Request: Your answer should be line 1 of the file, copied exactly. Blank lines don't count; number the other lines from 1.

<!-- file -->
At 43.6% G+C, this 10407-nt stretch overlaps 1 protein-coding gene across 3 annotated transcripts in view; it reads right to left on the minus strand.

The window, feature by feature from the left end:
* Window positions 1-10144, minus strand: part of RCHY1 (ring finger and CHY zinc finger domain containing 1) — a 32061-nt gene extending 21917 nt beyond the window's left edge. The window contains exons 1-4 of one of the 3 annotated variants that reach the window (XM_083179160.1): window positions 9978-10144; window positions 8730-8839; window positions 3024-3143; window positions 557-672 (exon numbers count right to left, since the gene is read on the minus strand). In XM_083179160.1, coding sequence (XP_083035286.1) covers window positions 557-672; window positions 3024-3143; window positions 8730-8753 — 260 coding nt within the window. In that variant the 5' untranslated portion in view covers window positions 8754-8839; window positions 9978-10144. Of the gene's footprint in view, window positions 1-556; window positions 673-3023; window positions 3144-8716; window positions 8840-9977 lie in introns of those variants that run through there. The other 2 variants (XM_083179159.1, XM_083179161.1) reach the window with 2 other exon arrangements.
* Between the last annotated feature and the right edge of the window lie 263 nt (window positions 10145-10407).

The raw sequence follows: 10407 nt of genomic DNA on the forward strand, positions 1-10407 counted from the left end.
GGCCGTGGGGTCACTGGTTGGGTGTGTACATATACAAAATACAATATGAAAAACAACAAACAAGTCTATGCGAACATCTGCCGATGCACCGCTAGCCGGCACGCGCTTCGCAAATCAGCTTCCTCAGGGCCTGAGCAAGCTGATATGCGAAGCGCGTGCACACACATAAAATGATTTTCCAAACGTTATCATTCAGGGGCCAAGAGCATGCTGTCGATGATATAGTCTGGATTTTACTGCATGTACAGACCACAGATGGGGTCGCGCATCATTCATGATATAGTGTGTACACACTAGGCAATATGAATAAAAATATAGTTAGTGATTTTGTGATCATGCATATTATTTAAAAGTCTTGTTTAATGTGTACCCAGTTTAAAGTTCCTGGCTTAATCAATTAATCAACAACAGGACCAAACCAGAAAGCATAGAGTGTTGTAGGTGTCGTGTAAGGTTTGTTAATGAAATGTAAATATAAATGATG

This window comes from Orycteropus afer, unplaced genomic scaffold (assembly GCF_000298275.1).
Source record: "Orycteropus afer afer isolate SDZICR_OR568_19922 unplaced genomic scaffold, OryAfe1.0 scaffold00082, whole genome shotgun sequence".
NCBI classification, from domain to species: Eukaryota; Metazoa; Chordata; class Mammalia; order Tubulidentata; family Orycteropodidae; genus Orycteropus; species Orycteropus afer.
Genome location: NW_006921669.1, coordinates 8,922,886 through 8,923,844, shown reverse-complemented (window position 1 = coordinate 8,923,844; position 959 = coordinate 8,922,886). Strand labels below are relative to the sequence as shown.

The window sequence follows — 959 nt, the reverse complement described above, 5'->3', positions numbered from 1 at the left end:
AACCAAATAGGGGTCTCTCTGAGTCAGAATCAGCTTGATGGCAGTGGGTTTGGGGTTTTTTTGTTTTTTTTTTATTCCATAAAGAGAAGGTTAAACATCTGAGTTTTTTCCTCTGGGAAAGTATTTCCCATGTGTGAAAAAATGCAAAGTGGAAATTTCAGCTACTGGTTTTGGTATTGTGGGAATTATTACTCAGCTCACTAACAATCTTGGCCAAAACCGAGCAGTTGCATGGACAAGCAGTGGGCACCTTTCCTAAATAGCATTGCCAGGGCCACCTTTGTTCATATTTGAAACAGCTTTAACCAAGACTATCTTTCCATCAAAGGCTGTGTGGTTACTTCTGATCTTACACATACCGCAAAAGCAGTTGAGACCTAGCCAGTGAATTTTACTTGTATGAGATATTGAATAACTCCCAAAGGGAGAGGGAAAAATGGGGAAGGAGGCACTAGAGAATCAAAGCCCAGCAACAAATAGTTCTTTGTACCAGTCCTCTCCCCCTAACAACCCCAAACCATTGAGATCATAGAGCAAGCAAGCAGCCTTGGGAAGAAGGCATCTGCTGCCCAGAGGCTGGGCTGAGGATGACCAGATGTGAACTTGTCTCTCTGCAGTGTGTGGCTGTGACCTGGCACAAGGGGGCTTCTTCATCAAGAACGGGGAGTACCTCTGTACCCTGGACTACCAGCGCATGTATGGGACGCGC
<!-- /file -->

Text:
At 43.6% G+C, this 10407-nt stretch overlaps 1 protein-coding gene across 3 annotated transcripts in view; it reads right to left on the minus strand.